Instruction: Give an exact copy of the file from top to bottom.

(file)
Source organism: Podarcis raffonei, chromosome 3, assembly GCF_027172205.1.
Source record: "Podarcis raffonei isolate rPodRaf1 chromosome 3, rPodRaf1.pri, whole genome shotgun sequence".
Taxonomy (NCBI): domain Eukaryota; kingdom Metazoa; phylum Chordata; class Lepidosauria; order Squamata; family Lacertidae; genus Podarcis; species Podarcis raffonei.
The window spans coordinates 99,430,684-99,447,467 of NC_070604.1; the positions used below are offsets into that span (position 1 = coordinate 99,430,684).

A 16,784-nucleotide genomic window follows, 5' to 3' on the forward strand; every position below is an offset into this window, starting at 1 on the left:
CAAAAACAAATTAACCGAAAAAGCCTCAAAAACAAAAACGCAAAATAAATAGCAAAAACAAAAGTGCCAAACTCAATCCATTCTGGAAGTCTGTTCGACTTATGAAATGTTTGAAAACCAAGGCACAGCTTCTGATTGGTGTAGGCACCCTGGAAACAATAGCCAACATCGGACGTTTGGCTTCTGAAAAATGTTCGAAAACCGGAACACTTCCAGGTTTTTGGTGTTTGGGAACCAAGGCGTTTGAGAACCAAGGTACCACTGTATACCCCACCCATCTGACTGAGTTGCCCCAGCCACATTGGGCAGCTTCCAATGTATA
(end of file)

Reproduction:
Source organism: Podarcis raffonei, chromosome 3, assembly GCF_027172205.1.
Source record: "Podarcis raffonei isolate rPodRaf1 chromosome 3, rPodRaf1.pri, whole genome shotgun sequence".
Taxonomy (NCBI): domain Eukaryota; kingdom Metazoa; phylum Chordata; class Lepidosauria; order Squamata; family Lacertidae; genus Podarcis; species Podarcis raffonei.
The window spans coordinates 99,430,684-99,447,467 of NC_070604.1; the positions used below are offsets into that span (position 1 = coordinate 99,430,684).

A 16,784-nucleotide genomic window follows, 5' to 3' on the forward strand; every position below is an offset into this window, starting at 1 on the left:
CAAAAACAAATTAACCGAAAAAGCCTCAAAAACAAAAACGCAAAATAAATAGCAAAAACAAAAGTGCCAAACTCAATCCATTCTGGAAGTCTGTTCGACTTATGAAATGTTTGAAAACCAAGGCACAGCTTCTGATTGGTGTAGGCACCCTGGAAACAATAGCCAACATCGGACGTTTGGCTTCTGAAAAATGTTCGAAAACCGGAACACTTCCAGGTTTTTGGTGTTTGGGAACCAAGGCGTTTGAGAACCAAGGTACCACTGTATACCCCACCCATCTGACTGAGTTGCCCCAGCCACATTGGGCAGCTTCCAATGTATA